Still thinking about that book of essays. This is today's:
THE BIG LIE
Let me acknowledge an enormous debt of gratitude to Lawrence Block. Many, I hope, will know Larry as the extraordinarily skilled, prolific, and deservedly popular author of mystery novels and thrillers. I know him also as a man who introduced me to a whole new way of thinking about myself as a writer, and who opened the door for life without the day job in academia that had consumed the better part of my time and energies until I was well into middle age—and this despite the fact that I had known, since the age of twelve, that I was supposed to be a writer. Like the vast majority of creative people, I suspect, I had put aside my passion in favor of what I saw to be the practical necessity: earning a living to support a family—never mind my talent.
Here’s the story: I had lost my job, the third in a multi-year succession of academic positions of increasing status and responsibility. I had been, frankly, pretty much kicked out, as I had been from my two previous jobs. I managed to put a conveniently plausible construction on the facts each time, in order to rescue my own sense of self-respect, but in retrospect I should have heard what the experiences were trying to tell me: you do not belong here in academia. You were never meant to be here in the first place and it’s time, now, to move on. It was Larry Block who helped me hear that message.
At the time—this was in the mid-1980s—Larry had recently published a book called “Write For Your Life,” a kind inspirational guide for aspiring writers, as well as for those who had somehow lost their voice or their direction; and he was touring the country with a “Write For Your Life” workshop intended to spread the word. I have no idea how I heard about the workshop. It sounded like something I would have wished to avoid at all costs, with my scathing suspicion and disregard for anything that sounded like self-help. No matter. Something called to me, and I signed up.
Eager as ever to be one step ahead of the game, I read the book in the days before the scheduled weekend. It did nothing to reassure my inner skeptic, always quick to identify the bullshit in others but reluctant to acknowledge my own. I had always recoiled from probing too deeply into the life of the mind, and I realized that I was going to be asked to explore some secret places that I would quite honestly prefer to leave undisturbed. I knew, for example, that we would be asked to identify the Big Lie—that mental formulation we invent to stand between our creative impulse and its fulfillment; and, now that I was committed, in order to be prepared, I set about asking myself what my Big Lie could be. My high intellect judged that this was a pretty childish game, but I settled on one that sounded about right: “I have no time to write.”
I showed up to Larry’s workshop, confident that I could ace it. I was, after all, a writer of experience. I had a Ph. D. in literature in my back pocket. I had spent four years at the University of Iowa Writers’ Workshop, one of the biggest and best and oldest in the country. I arrived still not knowing why I had signed up, nor what I expected to learn… I knew it all. Didn’t I?
Sure enough, the moment came when we were invited to identify and announce our Big Lie to the group. When called upon, I had mine down pat: “I have no time to write,” I said, with some measure of satisfaction in my own clarity. But Larry looked doubtful. “That sounds more like a symptom than a cause,” he said. And after a thoughtful pause added, “Is there anything you can remember about your birth…?”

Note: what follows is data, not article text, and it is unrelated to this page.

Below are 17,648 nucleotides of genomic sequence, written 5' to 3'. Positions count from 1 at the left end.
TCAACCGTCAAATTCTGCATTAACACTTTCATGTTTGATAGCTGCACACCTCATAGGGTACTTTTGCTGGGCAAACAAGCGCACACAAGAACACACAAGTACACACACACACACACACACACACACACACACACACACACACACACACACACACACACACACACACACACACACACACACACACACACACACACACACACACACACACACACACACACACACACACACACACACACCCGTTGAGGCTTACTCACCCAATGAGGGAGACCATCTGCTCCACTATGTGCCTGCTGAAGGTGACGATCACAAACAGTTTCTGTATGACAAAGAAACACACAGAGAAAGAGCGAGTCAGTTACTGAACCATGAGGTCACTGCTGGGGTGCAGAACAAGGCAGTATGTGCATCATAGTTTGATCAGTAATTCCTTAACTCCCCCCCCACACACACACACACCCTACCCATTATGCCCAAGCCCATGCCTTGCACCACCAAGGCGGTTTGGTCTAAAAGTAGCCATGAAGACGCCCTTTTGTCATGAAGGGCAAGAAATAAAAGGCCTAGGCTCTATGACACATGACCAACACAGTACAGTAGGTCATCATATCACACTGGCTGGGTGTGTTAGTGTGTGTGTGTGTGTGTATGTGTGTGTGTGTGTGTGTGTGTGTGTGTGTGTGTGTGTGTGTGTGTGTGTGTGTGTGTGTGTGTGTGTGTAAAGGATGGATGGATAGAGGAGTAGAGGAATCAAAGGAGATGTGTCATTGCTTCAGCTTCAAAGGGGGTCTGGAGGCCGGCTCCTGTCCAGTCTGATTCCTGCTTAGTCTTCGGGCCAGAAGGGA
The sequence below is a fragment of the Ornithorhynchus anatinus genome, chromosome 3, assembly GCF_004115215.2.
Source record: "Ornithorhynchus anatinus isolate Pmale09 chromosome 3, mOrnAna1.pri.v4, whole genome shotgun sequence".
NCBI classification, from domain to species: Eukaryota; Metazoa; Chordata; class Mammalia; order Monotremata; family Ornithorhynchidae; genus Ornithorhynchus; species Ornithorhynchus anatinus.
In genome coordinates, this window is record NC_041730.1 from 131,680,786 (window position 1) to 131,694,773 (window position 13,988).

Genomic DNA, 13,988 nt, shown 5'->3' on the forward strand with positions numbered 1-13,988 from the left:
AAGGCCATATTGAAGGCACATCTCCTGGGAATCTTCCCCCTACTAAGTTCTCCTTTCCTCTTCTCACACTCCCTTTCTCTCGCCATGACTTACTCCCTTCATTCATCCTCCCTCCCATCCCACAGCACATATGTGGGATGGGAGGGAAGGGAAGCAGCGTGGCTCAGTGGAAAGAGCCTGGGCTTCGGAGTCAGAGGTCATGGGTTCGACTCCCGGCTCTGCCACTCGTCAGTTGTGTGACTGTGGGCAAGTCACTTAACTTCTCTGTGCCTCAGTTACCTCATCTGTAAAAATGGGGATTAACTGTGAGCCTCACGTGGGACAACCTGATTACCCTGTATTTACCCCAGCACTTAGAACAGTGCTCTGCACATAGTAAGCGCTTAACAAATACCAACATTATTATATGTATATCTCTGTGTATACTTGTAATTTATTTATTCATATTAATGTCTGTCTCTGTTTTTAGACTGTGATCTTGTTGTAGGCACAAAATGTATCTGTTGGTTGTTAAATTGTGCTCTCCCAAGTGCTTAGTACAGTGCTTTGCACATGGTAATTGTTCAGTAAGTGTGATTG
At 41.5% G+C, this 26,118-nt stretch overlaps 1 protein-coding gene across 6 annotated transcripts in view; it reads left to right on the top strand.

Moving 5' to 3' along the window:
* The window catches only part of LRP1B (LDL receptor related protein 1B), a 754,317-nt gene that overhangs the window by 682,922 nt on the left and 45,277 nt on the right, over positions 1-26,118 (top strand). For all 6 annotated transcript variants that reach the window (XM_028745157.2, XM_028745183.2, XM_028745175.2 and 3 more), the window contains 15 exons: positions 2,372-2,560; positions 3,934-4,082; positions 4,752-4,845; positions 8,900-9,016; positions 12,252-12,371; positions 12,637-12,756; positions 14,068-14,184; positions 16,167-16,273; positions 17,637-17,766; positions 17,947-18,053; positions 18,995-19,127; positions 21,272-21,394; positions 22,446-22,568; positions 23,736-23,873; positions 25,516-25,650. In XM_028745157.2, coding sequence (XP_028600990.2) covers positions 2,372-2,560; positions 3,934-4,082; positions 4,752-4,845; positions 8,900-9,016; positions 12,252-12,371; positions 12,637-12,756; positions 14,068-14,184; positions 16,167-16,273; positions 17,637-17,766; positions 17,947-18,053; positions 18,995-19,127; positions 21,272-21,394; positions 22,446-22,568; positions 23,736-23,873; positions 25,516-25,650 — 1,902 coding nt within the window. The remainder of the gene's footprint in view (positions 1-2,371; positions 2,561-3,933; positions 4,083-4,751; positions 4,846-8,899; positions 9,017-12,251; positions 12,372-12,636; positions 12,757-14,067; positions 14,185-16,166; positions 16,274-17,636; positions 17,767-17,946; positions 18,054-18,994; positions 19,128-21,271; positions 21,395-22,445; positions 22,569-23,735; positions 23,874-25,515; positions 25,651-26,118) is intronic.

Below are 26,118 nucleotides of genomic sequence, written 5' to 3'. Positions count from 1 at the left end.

I have no idea what intuition guided him to this question, and the occasion of my birth could not have been further from my mind. But yes, there was something I knew about my birth: I was a blue baby, born with the umbilical wrapped like a noose around my neck. But for the speedy response of the midwife (yes, I’m that old!) with a handy pair of scissors, I would certainly not have survived. I passed this information on to Larry. “Well,” he said, “I have a suggestion.” And he offered me an alternative Big Lie: “I have no right to be here.”
The next step was for us to walk around the room and introduce ourselves to other workshop participants by our Big Lie. “Hi, I’m Peter. I have no right to be here.”
At first, I was unable to bring the words out from my mouth. I choked on them. They struck me, on one hand, as totally ridiculous. And on the other… well, I broke down into hysterics. I couldn’t decide if I was laughing or crying, and realized that I was doing both at the same time. It was clear that the words had reached down deep into some part of my psyche, touching a truth so profound and so imponderable that my rational brain simply couldn’t deal with it. It’s a truth, I understood, that had affected my life in many ways: most obviously, I had sabotaged all those jobs I mentioned earlier. Even at the trivial level, I have always been the first to want to leave the party…
That’s the story. I’ll freely confess that there was no instant cure, that the Big Lie has persisted in raising its head in numerous circumstances since, but it has been useful to know about it. That moment of insight was a kind of liberation. And the story clarifies, for me, a critical point about the way in which creative people can stifle their voice and their vision, for reasons unknown even to themselves, so long as they remain unexplored. It reminds me that I am not disconnected from my past experience, and that such moments of trauma, without my bringing them to consciousness, can control my mind in unwanted ways. It reminds me that, if I want to work, I need to work also on myself. That the work I do is always a process of self-discovery. The more I can learn about myself, the greater the freedom as a writer I enjoy.